CITY OF BURLINGTON: Mayor Miro Weinberger Declares Emergency and Announces New City Actions in Response to COVID-19


City of Burlington issued the following announcement on March 16.

Today, Mayor Miro Weinberger announced new City actions in response to the coronavirus. These actions are:

Declaring an emergency in the City of Burlington in order to exercise emergency powers to protect public health and safety;

Ordering the closing of all bars and the cessation of in-person dining for 24 hours starting at 6:00 am tomorrow, March 17, which is St. Patrick's Day, with the likelihood that these closings and cessations will continue;

Cancellation of all Board and Commission meetings through March while we develop a plan and mechanism for remote public meetings, with the exception of the Board of Finance and City Council meetings on March 23, which we will still hold. Please look out for additional information on remote plans for these two March 23 meetings;

Closing or restricting access to all City buildings and curtailing many City services in the interest of social distancing, starting Wednesday, March 18 and continuing at least until April 6. Please see the City's landing page for coronavirus updates for information about suspended or restricted City services; and

Suspending disconnections of municipal utility services for non-payment until further notice and working to put together a broad relief package.

Read Mayor Weinberger's full announcement:

Good afternoon.

Yesterday in our Telephone Town Meeting I advised Burlingtonians that many elements of daily life were likely to change in the coming days in response to the global outbreak of coronavirus.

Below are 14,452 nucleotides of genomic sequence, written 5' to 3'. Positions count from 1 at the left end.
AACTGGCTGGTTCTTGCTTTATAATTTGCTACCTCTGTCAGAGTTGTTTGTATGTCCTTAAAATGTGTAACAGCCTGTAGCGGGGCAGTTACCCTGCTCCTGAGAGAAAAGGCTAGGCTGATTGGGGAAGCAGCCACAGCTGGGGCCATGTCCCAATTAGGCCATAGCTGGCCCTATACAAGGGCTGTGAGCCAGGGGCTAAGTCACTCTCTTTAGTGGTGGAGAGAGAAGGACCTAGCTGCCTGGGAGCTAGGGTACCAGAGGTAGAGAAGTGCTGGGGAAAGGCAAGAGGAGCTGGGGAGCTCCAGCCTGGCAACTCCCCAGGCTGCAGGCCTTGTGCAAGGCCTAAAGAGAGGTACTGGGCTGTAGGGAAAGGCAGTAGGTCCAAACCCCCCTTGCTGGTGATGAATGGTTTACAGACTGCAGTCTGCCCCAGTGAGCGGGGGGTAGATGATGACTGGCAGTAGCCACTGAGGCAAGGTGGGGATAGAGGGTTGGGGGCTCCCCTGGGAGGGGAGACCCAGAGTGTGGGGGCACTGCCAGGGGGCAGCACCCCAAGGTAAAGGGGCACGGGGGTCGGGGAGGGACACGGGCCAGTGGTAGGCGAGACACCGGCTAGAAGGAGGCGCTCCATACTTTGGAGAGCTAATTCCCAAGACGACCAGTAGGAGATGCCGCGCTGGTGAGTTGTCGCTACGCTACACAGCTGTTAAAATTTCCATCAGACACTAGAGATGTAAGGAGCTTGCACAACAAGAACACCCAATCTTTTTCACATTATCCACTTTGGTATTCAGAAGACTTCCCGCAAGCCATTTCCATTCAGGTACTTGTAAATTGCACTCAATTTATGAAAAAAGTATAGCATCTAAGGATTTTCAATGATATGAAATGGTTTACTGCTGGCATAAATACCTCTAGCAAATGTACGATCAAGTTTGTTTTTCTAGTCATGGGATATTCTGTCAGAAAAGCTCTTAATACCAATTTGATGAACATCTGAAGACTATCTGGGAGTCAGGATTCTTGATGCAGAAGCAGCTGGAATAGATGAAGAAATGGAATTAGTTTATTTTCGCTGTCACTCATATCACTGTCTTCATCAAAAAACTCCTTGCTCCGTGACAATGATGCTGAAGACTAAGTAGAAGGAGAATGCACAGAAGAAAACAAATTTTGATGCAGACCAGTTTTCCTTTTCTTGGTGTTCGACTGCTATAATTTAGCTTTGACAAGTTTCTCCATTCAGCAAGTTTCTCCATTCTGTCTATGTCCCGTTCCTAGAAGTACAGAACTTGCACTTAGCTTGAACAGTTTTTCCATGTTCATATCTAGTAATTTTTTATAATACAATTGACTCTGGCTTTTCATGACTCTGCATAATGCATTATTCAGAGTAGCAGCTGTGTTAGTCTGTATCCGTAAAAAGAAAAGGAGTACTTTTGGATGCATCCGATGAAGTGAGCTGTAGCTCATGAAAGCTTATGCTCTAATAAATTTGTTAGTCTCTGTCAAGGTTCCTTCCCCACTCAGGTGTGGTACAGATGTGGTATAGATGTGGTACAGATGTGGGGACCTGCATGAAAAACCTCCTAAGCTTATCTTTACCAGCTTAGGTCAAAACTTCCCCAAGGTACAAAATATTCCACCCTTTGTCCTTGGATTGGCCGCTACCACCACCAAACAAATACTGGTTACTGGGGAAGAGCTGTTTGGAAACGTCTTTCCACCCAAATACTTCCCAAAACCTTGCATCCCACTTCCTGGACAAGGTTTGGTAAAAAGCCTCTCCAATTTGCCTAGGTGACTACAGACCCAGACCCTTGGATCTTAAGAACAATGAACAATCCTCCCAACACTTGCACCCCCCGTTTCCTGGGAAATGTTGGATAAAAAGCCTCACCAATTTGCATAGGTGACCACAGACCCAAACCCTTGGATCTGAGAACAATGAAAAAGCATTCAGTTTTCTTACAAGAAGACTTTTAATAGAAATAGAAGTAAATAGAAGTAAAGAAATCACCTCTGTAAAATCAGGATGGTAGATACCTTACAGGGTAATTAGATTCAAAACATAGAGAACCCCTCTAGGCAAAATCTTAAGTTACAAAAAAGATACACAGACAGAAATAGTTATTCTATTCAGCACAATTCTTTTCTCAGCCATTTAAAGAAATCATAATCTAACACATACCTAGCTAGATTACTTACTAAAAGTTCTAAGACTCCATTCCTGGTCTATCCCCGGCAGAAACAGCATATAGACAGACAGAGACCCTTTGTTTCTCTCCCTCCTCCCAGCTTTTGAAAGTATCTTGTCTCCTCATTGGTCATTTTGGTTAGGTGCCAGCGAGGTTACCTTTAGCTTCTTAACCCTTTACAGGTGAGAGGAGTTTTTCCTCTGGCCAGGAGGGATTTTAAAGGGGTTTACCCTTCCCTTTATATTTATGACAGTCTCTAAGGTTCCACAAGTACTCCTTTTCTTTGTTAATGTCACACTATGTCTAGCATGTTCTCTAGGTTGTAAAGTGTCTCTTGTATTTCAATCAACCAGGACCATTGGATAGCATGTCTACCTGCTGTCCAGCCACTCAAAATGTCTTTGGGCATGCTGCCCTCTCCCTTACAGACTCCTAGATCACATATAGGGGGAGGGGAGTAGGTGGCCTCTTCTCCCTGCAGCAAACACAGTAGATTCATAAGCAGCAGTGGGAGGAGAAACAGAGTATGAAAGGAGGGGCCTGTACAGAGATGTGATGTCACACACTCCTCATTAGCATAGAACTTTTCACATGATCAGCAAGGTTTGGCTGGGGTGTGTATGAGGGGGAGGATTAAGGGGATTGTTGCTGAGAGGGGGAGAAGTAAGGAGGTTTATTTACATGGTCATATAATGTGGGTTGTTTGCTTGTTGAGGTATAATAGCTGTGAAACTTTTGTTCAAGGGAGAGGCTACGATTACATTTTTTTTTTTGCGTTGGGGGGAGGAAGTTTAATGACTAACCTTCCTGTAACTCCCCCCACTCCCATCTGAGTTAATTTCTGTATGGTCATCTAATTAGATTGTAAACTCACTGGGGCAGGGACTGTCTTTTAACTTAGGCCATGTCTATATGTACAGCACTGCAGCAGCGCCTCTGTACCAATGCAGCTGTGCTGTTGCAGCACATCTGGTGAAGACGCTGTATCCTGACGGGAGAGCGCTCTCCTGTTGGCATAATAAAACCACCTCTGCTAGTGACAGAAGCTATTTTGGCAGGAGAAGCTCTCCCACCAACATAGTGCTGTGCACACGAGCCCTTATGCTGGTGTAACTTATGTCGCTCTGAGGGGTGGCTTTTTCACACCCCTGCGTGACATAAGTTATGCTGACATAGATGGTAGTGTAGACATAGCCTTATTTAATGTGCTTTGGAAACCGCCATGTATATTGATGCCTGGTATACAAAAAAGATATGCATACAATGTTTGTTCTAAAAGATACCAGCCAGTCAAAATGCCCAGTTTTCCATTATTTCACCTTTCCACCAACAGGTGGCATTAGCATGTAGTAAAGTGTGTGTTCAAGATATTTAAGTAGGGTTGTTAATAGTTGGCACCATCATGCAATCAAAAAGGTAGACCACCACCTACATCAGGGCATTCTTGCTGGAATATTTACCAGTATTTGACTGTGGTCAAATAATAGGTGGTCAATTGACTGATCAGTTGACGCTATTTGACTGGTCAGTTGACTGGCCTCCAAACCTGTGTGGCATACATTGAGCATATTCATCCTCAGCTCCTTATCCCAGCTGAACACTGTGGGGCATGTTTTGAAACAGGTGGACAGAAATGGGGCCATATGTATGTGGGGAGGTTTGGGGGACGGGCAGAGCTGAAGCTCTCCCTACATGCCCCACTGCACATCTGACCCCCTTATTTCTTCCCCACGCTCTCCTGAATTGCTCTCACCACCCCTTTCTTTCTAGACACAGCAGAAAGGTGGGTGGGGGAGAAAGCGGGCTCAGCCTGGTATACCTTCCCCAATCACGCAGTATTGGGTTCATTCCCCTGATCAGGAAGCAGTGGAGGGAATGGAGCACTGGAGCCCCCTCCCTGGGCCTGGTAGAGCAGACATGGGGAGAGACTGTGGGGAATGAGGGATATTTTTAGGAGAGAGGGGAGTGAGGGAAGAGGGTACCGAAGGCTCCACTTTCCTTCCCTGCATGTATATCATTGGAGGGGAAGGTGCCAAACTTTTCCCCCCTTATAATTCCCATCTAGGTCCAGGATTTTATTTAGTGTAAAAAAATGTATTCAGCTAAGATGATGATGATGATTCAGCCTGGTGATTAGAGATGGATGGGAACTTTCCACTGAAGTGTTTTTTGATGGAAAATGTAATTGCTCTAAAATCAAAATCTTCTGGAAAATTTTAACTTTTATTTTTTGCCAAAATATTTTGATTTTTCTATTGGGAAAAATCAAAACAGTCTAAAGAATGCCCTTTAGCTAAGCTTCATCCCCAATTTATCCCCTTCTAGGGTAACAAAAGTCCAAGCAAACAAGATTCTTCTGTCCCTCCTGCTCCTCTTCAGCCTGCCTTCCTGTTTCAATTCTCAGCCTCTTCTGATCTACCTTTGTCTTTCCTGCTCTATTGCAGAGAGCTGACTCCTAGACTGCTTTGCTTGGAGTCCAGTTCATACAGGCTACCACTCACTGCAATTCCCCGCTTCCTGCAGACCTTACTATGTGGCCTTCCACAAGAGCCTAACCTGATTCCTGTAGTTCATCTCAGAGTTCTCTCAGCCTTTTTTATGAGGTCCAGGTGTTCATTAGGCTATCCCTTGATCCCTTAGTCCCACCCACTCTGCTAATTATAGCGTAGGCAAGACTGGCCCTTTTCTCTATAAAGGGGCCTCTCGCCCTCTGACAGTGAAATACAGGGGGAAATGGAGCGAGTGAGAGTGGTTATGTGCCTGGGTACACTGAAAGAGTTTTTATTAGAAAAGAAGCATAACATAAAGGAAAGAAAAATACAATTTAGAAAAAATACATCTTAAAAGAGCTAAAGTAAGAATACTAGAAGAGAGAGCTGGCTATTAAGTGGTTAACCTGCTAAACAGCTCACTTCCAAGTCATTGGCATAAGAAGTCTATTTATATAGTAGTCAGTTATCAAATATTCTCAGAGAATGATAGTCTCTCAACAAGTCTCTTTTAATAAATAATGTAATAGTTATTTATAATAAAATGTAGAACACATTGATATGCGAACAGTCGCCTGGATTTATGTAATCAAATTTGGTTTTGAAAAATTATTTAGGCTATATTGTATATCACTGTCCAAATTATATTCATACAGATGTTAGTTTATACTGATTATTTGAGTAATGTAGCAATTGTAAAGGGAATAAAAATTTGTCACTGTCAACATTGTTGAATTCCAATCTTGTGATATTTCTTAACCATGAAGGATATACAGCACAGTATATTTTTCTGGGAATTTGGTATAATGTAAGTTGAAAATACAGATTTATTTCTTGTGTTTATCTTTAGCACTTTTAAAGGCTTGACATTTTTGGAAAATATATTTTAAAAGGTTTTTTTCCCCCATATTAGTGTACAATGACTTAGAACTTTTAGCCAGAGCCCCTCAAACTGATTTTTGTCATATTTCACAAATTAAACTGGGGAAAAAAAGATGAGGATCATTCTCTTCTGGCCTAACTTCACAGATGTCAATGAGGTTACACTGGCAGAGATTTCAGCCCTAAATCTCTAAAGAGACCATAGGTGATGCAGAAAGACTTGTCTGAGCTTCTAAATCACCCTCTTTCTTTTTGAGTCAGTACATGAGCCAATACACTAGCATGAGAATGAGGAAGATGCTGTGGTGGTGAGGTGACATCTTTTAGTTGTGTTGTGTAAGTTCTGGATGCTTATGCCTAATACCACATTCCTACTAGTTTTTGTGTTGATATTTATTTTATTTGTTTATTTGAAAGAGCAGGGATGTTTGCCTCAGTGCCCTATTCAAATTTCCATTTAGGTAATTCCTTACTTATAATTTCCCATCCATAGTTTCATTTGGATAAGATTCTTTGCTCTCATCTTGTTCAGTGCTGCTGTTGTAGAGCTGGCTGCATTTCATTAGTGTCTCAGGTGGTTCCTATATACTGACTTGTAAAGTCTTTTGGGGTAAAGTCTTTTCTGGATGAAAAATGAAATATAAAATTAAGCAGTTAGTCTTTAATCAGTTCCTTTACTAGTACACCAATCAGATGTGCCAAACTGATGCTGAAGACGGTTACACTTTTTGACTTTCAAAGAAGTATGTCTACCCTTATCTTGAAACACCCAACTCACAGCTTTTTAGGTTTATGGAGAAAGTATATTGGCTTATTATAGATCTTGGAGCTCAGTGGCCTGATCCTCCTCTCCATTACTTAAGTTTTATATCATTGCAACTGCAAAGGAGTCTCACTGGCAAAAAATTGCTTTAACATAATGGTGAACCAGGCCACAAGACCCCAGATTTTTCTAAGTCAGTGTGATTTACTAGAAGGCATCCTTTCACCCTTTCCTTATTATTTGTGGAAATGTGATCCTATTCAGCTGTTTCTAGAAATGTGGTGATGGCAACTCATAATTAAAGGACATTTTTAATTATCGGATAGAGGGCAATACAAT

Today, we are announcing new City actions and more of those changes.

The City is taking further action because we are dealing with a global pandemic unlike any other that we have seen in modern times.

Around the world and the United States, we are seeing this virus spread at an almost exponential rate.

In northern Italy we have seen the health care system completely overwhelmed by the virus, resulting in likely avoidable deaths e believe of patients infected by the virus, patients suffering from other illnesses, and health care workers.

Within this country, in Seattle, the site of one of the earliest and largest COVID-19 outbreak in America to date, medical supplies are running low, administrators are searching for ways to expand hospital bed capacity, health care workers are being asked to work extra shifts as their peers self-isolate, and hospital administrators are rapidly changing protocols as the outbreak stresses the system.

Here in Vermont, we are hopeful that we may still be able to take decisive steps to slow the spread of the virus and keep our health care system functioning well throughout this emergency.

While we do not know how many individuals in this community are currently infected, the fact that a very low number of patients are hospitalized at this time is a positive current fact.

I believe it is my job to do everything within my authority and responsibility to keep these numbers as low as possible, to protect this medical capacity, and to flatten the curve of new infections.

Already, the City has taken a number of actions in service of this effort in recent days.

Today, I am announcing new actions in the City’s response.

First, I am declaring an emergency here in the City of Burlington in order to exercise emergency powers to protect public health and safety.

Second, starting Wednesday, the City will close or restrict access to all City buildings and curtail many City services in the interest of social distancing. Our expectation is that these closings and curtailments will be in effect until at least April 6 and possibly longer.

We will suspend in-person programming of the Fletcher Free Library, Burlington City Arts, and Parks, Recreation & Waterfront Department.

Numerous other City services will be suspended or restricted. Our current plan – subject to change – will be detailed on the City’s website later today on our landing page for all coronavirus updates: https://www.burlingtonvt.gov/covid-19